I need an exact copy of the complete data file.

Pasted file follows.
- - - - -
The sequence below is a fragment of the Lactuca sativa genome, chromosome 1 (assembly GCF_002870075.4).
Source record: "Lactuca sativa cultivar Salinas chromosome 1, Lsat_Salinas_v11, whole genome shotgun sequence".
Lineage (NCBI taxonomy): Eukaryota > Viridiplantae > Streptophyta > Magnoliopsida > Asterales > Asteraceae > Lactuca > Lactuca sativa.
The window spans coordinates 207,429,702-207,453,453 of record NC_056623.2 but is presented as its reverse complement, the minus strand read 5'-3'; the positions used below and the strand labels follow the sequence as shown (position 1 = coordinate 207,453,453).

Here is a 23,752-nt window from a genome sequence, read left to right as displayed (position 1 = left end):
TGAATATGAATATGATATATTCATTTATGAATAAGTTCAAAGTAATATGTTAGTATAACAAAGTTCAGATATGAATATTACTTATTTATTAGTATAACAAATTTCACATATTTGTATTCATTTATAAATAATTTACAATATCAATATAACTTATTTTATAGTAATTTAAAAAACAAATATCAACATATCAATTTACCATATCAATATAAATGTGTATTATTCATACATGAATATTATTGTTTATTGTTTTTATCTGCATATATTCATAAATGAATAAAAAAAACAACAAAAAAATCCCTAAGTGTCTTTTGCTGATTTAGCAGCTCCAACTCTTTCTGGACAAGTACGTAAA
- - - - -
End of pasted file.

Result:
The sequence below is a fragment of the Lactuca sativa genome, chromosome 1 (assembly GCF_002870075.4).
Source record: "Lactuca sativa cultivar Salinas chromosome 1, Lsat_Salinas_v11, whole genome shotgun sequence".
Lineage (NCBI taxonomy): Eukaryota > Viridiplantae > Streptophyta > Magnoliopsida > Asterales > Asteraceae > Lactuca > Lactuca sativa.
The window spans coordinates 207,429,702-207,453,453 of record NC_056623.2 but is presented as its reverse complement, the minus strand read 5'-3'; the positions used below and the strand labels follow the sequence as shown (position 1 = coordinate 207,453,453).

Here is a 23,752-nt window from a genome sequence, read left to right as displayed (position 1 = left end):
TGAATATGAATATGATATATTCATTTATGAATAAGTTCAAAGTAATATGTTAGTATAACAAAGTTCAGATATGAATATTACTTATTTATTAGTATAACAAATTTCACATATTTGTATTCATTTATAAATAATTTACAATATCAATATAACTTATTTTATAGTAATTTAAAAAACAAATATCAACATATCAATTTACCATATCAATATAAATGTGTATTATTCATACATGAATATTATTGTTTATTGTTTTTATCTGCATATATTCATAAATGAATAAAAAAAACAACAAAAAAATCCCTAAGTGTCTTTTGCTGATTTAGCAGCTCCAACTCTTTCTGGACAAGTACGTAAA